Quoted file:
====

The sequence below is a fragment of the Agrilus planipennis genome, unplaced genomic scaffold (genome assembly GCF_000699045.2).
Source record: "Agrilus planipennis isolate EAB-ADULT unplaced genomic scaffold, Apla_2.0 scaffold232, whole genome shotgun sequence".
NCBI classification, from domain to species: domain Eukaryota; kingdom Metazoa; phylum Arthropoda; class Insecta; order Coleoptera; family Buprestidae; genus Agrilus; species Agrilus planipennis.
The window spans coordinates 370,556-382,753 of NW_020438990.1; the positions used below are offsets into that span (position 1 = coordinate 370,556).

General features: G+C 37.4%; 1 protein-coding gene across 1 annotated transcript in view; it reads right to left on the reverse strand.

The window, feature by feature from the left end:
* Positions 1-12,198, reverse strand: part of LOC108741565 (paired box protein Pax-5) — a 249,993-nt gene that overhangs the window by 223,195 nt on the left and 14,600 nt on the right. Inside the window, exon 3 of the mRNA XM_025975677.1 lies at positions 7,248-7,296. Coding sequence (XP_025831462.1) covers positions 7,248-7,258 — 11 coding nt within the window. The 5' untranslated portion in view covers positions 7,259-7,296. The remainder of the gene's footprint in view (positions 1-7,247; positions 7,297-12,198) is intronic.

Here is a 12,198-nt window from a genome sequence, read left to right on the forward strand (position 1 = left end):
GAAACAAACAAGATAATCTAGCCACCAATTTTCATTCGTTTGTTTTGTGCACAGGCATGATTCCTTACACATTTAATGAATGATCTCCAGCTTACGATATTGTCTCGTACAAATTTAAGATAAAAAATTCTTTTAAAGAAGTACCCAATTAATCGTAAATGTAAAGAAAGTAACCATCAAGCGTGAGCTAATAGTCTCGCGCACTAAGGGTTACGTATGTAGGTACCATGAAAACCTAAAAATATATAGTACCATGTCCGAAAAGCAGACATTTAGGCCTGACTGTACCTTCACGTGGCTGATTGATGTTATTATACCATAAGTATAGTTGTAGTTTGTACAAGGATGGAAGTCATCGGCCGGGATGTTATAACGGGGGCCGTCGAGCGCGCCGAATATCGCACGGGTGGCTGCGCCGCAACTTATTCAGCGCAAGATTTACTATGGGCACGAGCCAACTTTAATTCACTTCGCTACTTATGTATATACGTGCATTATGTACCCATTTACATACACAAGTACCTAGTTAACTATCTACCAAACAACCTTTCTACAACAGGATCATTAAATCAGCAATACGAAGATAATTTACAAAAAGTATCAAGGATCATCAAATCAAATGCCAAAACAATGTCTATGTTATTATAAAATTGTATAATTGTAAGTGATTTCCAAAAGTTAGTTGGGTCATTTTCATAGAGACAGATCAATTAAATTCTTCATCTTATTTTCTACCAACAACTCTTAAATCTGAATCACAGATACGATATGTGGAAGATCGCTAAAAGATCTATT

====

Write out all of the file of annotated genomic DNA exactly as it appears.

The sequence below is a fragment of the Agrilus planipennis genome, unplaced genomic scaffold (genome assembly GCF_000699045.2).
Source record: "Agrilus planipennis isolate EAB-ADULT unplaced genomic scaffold, Apla_2.0 scaffold232, whole genome shotgun sequence".
NCBI classification, from domain to species: domain Eukaryota; kingdom Metazoa; phylum Arthropoda; class Insecta; order Coleoptera; family Buprestidae; genus Agrilus; species Agrilus planipennis.
The window spans coordinates 370,556-382,753 of NW_020438990.1; the positions used below are offsets into that span (position 1 = coordinate 370,556).

General features: G+C 37.4%; 1 protein-coding gene across 1 annotated transcript in view; it reads right to left on the reverse strand.

The window, feature by feature from the left end:
* Positions 1-12,198, reverse strand: part of LOC108741565 (paired box protein Pax-5) — a 249,993-nt gene that overhangs the window by 223,195 nt on the left and 14,600 nt on the right. Inside the window, exon 3 of the mRNA XM_025975677.1 lies at positions 7,248-7,296. Coding sequence (XP_025831462.1) covers positions 7,248-7,258 — 11 coding nt within the window. The 5' untranslated portion in view covers positions 7,259-7,296. The remainder of the gene's footprint in view (positions 1-7,247; positions 7,297-12,198) is intronic.

Here is a 12,198-nt window from a genome sequence, read left to right on the forward strand (position 1 = left end):
GAAACAAACAAGATAATCTAGCCACCAATTTTCATTCGTTTGTTTTGTGCACAGGCATGATTCCTTACACATTTAATGAATGATCTCCAGCTTACGATATTGTCTCGTACAAATTTAAGATAAAAAATTCTTTTAAAGAAGTACCCAATTAATCGTAAATGTAAAGAAAGTAACCATCAAGCGTGAGCTAATAGTCTCGCGCACTAAGGGTTACGTATGTAGGTACCATGAAAACCTAAAAATATATAGTACCATGTCCGAAAAGCAGACATTTAGGCCTGACTGTACCTTCACGTGGCTGATTGATGTTATTATACCATAAGTATAGTTGTAGTTTGTACAAGGATGGAAGTCATCGGCCGGGATGTTATAACGGGGGCCGTCGAGCGCGCCGAATATCGCACGGGTGGCTGCGCCGCAACTTATTCAGCGCAAGATTTACTATGGGCACGAGCCAACTTTAATTCACTTCGCTACTTATGTATATACGTGCATTATGTACCCATTTACATACACAAGTACCTAGTTAACTATCTACCAAACAACCTTTCTACAACAGGATCATTAAATCAGCAATACGAAGATAATTTACAAAAAGTATCAAGGATCATCAAATCAAATGCCAAAACAATGTCTATGTTATTATAAAATTGTATAATTGTAAGTGATTTCCAAAAGTTAGTTGGGTCATTTTCATAGAGACAGATCAATTAAATTCTTCATCTTATTTTCTACCAACAACTCTTAAATCTGAATCACAGATACGATATGTGGAAGATCGCTAAAAGATCTATT